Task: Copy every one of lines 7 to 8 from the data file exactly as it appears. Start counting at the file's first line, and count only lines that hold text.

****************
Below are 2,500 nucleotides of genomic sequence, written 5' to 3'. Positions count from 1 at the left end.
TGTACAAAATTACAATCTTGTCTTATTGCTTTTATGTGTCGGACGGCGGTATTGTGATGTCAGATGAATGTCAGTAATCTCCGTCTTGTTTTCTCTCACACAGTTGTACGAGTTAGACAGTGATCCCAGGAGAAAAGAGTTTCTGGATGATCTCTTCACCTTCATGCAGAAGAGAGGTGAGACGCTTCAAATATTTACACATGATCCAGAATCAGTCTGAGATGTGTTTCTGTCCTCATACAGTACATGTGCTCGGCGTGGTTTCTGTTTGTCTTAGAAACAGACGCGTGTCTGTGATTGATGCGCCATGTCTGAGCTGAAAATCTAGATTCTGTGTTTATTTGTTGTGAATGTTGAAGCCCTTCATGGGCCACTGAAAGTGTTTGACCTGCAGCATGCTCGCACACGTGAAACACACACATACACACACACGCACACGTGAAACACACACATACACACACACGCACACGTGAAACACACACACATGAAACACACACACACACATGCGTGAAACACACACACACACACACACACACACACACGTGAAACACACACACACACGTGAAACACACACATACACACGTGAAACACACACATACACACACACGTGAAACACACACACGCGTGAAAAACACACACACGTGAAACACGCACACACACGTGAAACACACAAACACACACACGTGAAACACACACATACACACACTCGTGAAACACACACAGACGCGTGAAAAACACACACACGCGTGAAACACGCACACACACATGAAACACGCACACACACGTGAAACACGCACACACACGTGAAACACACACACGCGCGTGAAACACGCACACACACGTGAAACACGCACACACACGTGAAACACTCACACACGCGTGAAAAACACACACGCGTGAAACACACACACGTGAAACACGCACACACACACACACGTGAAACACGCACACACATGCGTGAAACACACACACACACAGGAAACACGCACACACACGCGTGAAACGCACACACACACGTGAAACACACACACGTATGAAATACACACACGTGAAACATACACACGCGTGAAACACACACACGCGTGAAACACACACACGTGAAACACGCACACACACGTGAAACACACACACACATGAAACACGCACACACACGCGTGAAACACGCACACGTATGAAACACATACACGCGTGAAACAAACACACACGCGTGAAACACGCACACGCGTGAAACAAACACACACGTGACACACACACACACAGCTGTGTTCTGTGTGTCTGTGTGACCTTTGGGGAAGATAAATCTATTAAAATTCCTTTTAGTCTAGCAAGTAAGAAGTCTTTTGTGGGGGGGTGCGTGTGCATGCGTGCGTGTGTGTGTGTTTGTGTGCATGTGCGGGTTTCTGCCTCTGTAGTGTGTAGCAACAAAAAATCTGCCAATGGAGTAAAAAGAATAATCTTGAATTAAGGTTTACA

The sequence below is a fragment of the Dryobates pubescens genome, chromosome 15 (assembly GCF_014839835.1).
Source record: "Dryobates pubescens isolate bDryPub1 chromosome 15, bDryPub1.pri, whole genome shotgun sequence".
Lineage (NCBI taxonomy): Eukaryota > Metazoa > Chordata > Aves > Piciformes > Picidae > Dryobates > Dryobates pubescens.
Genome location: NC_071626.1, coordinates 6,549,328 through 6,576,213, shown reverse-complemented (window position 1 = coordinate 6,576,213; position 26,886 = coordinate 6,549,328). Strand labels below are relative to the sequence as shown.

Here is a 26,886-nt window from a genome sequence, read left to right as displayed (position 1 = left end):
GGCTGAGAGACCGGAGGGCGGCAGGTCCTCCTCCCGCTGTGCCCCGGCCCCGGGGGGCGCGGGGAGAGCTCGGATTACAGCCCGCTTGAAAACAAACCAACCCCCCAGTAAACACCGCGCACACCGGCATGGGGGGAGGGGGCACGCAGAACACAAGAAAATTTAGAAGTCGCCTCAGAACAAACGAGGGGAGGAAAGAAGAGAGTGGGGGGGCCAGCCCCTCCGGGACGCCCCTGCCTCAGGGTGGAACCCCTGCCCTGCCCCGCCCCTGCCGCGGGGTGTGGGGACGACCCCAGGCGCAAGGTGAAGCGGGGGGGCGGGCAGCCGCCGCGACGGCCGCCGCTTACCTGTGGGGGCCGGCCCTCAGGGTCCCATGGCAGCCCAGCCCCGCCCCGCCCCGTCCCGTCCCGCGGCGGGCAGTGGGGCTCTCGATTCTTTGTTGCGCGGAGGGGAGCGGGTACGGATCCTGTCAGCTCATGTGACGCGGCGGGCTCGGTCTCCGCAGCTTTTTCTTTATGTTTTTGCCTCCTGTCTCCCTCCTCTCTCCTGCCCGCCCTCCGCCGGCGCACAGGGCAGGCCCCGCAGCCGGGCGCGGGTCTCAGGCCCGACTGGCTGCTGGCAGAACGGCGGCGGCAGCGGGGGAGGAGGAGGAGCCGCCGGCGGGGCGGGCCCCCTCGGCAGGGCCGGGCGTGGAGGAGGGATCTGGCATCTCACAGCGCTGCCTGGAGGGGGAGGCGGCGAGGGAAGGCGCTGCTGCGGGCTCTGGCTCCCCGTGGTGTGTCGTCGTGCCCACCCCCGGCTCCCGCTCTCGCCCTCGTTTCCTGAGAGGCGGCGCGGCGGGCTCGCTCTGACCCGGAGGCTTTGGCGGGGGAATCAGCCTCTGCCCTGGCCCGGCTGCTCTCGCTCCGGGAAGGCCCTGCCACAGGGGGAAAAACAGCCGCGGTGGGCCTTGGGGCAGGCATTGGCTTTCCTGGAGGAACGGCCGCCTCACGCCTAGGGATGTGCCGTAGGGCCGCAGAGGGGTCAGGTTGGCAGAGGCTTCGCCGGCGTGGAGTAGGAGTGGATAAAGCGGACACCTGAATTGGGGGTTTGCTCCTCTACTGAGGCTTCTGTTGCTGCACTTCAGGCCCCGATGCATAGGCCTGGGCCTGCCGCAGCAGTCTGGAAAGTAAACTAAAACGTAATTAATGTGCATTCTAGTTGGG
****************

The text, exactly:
Here is a 26,886-nt window from a genome sequence, read left to right as displayed (position 1 = left end):
GGCTGAGAGACCGGAGGGCGGCAGGTCCTCCTCCCGCTGTGCCCCGGCCCCGGGGGGCGCGGGGAGAGCTCGGATTACAGCCCGCTTGAAAACAAACCAACCCCCCAGTAAACACCGCGCACACCGGCATGGGGGGAGGGGGCACGCAGAACACAAGAAAATTTAGAAGTCGCCTCAGAACAAACGAGGGGAGGAAAGAAGAGAGTGGGGGGGCCAGCCCCTCCGGGACGCCCCTGCCTCAGGGTGGAACCCCTGCCCTGCCCCGCCCCTGCCGCGGGGTGTGGGGACGACCCCAGGCGCAAGGTGAAGCGGGGGGGCGGGCAGCCGCCGCGACGGCCGCCGCTTACCTGTGGGGGCCGGCCCTCAGGGTCCCATGGCAGCCCAGCCCCGCCCCGCCCCGTCCCGTCCCGCGGCGGGCAGTGGGGCTCTCGATTCTTTGTTGCGCGGAGGGGAGCGGGTACGGATCCTGTCAGCTCATGTGACGCGGCGGGCTCGGTCTCCGCAGCTTTTTCTTTATGTTTTTGCCTCCTGTCTCCCTCCTCTCTCCTGCCCGCCCTCCGCCGGCGCACAGGGCAGGCCCCGCAGCCGGGCGCGGGTCTCAGGCCCGACTGGCTGCTGGCAGAACGGCGGCGGCAGCGGGGGAGGAGGAGGAGCCGCCGGCGGGGCGGGCCCCCTCGGCAGGGCCGGGCGTGGAGGAGGGATCTGGCATCTCACAGCGCTGCCTGGAGGGGGAGGCGGCGAGGGAAGGCGCTGCTGCGGGCTCTGGCTCCCCGTGGTGTGTCGTCGTGCCCACCCCCGGCTCCCGCTCTCGCCCTCGTTTCCTGAGAGGCGGCGCGGCGGGCTCGCTCTGACCCGGAGGCTTTGGCGGGGGAATCAGCCTCTGCCCTGGCCCGGCTGCTCTCGCTCCGGGAAGGCCCTGCCACAGGGGGAAAAACAGCCGCGGTGGGCCTTGGGGCAGGCATTGGCTTTCCTGGAGGAACGGCCGCCTCACGCCTAGGGATGTGCCGTAGGGCCGCAGAGGGGTCAGGTTGGCAGAGGCTTCGCCGGCGTGGAGTAGGAGTGGATAAAGCGGACACCTGAATTGGGGGTTTGCTCCTCTACTGAGGCTTCTGTTGCTGCACTTCAGGCCCCGATGCATAGGCCTGGGCCTGCCGCAGCAGTCTGGAAAGTAAACTAAAACGTAATTAATGTGCATTCTAGTTGGG